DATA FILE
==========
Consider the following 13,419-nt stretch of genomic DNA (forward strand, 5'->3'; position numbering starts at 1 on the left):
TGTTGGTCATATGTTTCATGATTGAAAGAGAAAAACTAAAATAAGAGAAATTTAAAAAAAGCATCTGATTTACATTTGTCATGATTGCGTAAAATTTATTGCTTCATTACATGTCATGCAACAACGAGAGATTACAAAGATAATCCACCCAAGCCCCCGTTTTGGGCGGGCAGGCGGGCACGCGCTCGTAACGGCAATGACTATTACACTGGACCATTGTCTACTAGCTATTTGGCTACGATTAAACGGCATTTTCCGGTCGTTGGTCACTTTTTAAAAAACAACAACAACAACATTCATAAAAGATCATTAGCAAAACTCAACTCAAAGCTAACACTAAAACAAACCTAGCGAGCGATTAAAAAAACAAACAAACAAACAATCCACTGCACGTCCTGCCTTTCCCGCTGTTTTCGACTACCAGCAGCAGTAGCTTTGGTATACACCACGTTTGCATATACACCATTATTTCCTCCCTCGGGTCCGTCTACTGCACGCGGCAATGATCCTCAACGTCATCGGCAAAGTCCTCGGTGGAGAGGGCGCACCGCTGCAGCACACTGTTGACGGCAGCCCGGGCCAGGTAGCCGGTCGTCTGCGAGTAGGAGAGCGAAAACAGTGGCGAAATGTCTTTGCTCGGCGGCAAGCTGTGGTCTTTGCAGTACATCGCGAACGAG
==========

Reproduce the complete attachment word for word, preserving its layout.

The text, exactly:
Consider the following 13,419-nt stretch of genomic DNA (forward strand, 5'->3'; position numbering starts at 1 on the left):
TGTTGGTCATATGTTTCATGATTGAAAGAGAAAAACTAAAATAAGAGAAATTTAAAAAAAGCATCTGATTTACATTTGTCATGATTGCGTAAAATTTATTGCTTCATTACATGTCATGCAACAACGAGAGATTACAAAGATAATCCACCCAAGCCCCCGTTTTGGGCGGGCAGGCGGGCACGCGCTCGTAACGGCAATGACTATTACACTGGACCATTGTCTACTAGCTATTTGGCTACGATTAAACGGCATTTTCCGGTCGTTGGTCACTTTTTAAAAAACAACAACAACAACATTCATAAAAGATCATTAGCAAAACTCAACTCAAAGCTAACACTAAAACAAACCTAGCGAGCGATTAAAAAAACAAACAAACAAACAATCCACTGCACGTCCTGCCTTTCCCGCTGTTTTCGACTACCAGCAGCAGTAGCTTTGGTATACACCACGTTTGCATATACACCATTATTTCCTCCCTCGGGTCCGTCTACTGCACGCGGCAATGATCCTCAACGTCATCGGCAAAGTCCTCGGTGGAGAGGGCGCACCGCTGCAGCACACTGTTGACGGCAGCCCGGGCCAGGTAGCCGGTCGTCTGCGAGTAGGAGAGCGAAAACAGTGGCGAAATGTCTTTGCTCGGCGGCAAGCTGTGGTCTTTGCAGTACATCGCGAACGAG